What Is the Mid-Face Advancement Surgery and the RED device?
102 days from surgery.
A friend asked me the other night, "So what exactly will they be doing?" As many times as I've talked about this procedure, I surprised that I found myself a little stumped on how to answer. I can tell you what the device is called, how it is attached, what the purpose of it is...but anything more in depth gets a little fuzzy. So I went to Aiden's surgeon's website and pulled information that can explain it much better than I can. Below is a summary that answers some of the most common questions I receive about this procedure.
- The LeFort III brings the entire midface forward in one piece from the upper teeth to just above the cheekbones and the monobloc brings both the midface and the forehead forward together at the same operation.
- Although the LeFort III is a major operation, of all the different procedures done for Apert syndrome it has the greatest impact on normalizing a child’s appearance and improving breathing at night.
- In 1998 [Dr. Fearon] developed what is called a halo-distraction technique for the LeFort III. This technique utilizes a device called the RED, which is actually not red, but purple in color. It gets its name for being a Rigid External Distraction device.
- With the RED procedure the bones of the mid face are cut loose then the skin is closed and a halo is attached to the outside of the skull with 8-10 screws. A splint (U-shaped piece of plastic) is attached to the upper teeth and two wires extend forward from this splint to attach to the halo.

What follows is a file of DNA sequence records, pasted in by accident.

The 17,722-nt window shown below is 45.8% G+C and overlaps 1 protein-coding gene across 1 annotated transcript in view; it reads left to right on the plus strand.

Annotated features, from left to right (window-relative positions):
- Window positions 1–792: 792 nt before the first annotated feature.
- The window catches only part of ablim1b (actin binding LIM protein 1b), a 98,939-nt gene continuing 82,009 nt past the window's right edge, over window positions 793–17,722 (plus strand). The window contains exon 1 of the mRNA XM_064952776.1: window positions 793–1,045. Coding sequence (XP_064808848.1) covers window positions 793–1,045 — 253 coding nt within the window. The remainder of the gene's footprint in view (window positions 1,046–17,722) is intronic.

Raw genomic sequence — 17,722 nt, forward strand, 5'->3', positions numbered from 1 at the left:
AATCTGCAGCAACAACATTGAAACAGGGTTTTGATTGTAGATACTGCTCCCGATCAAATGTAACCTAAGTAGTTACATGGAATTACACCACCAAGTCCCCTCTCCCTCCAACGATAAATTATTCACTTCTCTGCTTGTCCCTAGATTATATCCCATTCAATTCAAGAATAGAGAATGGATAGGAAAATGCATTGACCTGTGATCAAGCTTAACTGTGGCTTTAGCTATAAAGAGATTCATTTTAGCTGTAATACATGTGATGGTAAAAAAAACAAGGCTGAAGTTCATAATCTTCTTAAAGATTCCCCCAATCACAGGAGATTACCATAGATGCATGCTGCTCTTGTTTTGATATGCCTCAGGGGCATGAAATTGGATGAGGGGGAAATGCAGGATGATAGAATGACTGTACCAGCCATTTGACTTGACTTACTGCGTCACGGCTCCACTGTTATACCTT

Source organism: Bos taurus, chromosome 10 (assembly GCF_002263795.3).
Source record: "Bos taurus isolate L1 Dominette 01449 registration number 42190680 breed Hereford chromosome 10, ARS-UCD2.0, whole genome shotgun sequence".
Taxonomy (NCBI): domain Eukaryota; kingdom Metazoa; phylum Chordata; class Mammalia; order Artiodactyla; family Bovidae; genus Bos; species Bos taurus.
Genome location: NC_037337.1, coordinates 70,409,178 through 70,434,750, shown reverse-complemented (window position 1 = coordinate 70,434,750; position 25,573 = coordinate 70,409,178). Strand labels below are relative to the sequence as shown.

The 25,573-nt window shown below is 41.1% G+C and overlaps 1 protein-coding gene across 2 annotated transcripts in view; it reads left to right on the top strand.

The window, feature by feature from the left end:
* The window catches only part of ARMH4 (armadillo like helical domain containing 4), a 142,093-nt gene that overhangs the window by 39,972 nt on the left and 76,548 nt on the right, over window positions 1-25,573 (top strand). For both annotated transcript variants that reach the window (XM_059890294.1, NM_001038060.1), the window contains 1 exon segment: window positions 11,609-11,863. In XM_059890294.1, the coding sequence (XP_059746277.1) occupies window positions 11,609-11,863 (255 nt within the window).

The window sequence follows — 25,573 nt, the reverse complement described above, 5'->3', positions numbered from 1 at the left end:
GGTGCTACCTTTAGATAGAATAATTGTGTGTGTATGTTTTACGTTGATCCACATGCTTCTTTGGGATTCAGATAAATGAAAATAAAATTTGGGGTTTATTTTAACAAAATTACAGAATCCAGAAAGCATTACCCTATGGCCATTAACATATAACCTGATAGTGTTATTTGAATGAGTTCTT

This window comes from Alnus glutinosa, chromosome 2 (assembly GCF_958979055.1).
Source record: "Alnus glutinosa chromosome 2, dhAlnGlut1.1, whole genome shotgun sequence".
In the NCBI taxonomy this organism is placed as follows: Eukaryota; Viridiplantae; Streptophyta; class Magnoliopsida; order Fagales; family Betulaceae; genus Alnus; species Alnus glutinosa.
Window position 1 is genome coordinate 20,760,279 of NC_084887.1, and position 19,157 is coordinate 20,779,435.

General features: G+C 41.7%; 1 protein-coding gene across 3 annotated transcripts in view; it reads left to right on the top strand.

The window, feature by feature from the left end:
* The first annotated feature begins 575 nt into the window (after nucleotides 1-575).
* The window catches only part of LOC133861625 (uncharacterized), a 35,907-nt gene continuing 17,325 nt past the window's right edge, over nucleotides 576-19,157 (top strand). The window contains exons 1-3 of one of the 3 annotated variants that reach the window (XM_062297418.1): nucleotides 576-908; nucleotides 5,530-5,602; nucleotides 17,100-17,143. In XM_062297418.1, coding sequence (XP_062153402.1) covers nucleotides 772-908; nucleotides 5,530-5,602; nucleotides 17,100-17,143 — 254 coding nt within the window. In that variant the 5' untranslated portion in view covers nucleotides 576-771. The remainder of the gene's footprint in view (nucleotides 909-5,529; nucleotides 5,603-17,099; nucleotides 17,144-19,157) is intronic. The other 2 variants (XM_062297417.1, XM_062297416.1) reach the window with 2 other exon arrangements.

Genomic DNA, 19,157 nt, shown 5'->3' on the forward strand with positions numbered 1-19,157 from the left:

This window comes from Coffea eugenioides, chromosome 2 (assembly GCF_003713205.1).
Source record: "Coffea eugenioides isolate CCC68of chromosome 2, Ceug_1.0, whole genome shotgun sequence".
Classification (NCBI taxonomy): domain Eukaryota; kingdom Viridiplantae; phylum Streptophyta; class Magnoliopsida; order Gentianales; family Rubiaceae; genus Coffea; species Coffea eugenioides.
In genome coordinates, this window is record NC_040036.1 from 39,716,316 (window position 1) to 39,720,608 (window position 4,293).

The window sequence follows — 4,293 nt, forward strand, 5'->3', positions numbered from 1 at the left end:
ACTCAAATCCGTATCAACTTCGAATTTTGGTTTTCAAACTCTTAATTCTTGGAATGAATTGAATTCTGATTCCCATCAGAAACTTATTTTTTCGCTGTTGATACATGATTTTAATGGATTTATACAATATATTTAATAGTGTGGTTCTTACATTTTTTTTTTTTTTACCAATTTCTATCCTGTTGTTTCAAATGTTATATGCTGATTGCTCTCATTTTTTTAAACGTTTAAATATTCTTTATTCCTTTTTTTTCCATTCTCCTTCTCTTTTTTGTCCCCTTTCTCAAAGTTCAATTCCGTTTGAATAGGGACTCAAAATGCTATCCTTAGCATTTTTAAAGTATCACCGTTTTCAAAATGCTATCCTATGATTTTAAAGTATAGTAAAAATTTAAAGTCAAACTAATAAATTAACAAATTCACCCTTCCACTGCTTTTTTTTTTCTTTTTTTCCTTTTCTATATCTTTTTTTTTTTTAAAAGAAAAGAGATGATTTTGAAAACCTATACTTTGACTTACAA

- The forward pull of the midface comes from the dental splint. The parents, or the child, turn two screws on the device 2 to 3-times day in order to slowly (and painlessly!) bring the midface forward.
- The children are allowed to eat soft foods, may go to school, and can even go swimming while wearing the RED. For some children wearing this device after surgery is easier than for others.
- Seven to eight weeks later, the device is removed with a 20-30 minute anesthetic.
- The greatest advantage of the RED device is that it enables surgeons to move the midface much further forward than is possible the traditional technique (based on a study done at our center).
- We have treated over 125 children with this technique, and continue to make fine improvements in this procedure.
Below are some photos shared with permission from friends in the craniofacial community who's children have undergone the RED surgery already.
If you have any questions, please know that I am always happy to answer them! I may have to look it up myself, as I'm no expert on this by any means, but I will never be offended by the opportunity to learn and share. Just be warned that I do get emotional talking about it in person...so perhaps email would be better ;)